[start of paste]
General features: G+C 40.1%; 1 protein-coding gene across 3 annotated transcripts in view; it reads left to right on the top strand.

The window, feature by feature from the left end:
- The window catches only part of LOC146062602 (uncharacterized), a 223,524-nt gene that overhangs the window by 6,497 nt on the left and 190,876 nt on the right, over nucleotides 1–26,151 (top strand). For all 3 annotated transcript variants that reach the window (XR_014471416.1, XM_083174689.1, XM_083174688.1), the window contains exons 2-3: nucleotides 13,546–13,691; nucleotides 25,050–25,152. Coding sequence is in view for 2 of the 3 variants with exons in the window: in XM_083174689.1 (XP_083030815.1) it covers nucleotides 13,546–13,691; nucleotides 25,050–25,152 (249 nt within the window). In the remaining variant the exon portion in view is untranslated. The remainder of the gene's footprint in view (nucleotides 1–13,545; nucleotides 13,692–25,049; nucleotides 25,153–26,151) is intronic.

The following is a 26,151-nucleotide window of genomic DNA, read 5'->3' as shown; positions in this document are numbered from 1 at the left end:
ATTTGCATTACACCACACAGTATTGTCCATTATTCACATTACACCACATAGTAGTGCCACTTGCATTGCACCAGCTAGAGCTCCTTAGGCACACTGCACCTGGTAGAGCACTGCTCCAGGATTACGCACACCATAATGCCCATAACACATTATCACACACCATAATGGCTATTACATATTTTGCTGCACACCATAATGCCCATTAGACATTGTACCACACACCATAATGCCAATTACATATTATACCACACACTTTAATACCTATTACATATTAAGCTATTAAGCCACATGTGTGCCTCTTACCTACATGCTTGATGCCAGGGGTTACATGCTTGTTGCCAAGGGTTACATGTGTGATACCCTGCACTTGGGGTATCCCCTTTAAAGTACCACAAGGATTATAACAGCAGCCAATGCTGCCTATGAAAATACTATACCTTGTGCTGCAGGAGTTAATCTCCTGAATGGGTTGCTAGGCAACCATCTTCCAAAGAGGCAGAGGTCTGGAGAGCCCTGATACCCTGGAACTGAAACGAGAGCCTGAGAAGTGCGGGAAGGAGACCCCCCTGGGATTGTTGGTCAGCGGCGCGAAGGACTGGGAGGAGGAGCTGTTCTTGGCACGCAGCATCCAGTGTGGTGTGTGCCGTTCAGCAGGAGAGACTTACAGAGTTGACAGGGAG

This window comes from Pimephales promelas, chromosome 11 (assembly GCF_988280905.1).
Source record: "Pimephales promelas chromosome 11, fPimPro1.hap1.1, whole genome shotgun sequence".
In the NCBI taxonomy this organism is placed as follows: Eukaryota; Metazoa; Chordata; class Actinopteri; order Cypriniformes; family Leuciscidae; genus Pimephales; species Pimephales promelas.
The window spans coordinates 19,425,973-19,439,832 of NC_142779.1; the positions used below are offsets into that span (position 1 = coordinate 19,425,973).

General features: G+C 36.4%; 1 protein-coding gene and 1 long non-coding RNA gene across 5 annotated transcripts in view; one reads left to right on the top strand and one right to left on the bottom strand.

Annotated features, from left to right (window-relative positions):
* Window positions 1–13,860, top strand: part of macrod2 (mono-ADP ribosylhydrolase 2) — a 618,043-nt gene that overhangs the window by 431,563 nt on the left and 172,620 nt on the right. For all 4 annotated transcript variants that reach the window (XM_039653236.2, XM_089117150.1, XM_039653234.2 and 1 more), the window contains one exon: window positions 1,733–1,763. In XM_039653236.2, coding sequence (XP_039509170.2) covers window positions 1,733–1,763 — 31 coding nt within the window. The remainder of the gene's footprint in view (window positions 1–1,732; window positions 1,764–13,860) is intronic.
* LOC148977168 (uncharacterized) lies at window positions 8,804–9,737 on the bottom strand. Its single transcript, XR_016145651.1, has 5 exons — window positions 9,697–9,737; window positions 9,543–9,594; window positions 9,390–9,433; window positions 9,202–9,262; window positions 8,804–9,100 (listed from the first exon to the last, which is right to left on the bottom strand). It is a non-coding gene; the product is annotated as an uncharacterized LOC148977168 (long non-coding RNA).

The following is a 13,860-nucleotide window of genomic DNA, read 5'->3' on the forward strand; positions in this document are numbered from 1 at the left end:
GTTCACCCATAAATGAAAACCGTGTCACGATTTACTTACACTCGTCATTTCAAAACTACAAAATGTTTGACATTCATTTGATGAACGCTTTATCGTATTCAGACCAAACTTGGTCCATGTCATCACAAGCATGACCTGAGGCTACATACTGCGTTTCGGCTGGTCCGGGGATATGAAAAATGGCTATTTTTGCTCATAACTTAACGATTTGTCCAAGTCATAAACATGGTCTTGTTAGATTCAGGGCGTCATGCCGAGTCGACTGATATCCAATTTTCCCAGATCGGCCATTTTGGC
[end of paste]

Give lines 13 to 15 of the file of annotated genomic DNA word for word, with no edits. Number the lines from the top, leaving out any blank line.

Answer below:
* LOC148977168 (uncharacterized) lies at window positions 8,804–9,737 on the bottom strand. Its single transcript, XR_016145651.1, has 5 exons — window positions 9,697–9,737; window positions 9,543–9,594; window positions 9,390–9,433; window positions 9,202–9,262; window positions 8,804–9,100 (listed from the first exon to the last, which is right to left on the bottom strand). It is a non-coding gene; the product is annotated as an uncharacterized LOC148977168 (long non-coding RNA).

The following is a 13,860-nucleotide window of genomic DNA, read 5'->3' on the forward strand; positions in this document are numbered from 1 at the left end:
GTTCACCCATAAATGAAAACCGTGTCACGATTTACTTACACTCGTCATTTCAAAACTACAAAATGTTTGACATTCATTTGATGAACGCTTTATCGTATTCAGACCAAACTTGGTCCATGTCATCACAAGCATGACCTGAGGCTACATACTGCGTTTCGGCTGGTCCGGGGATATGAAAAATGGCTATTTTTGCTCATAACTTAACGATTTGTCCAAGTCATAAACATGGTCTTGTTAGATTCAGGGCGTCATGCCGAGTCGACTGATATCCAATTTTCCCAGATCGGCCATTTTGGC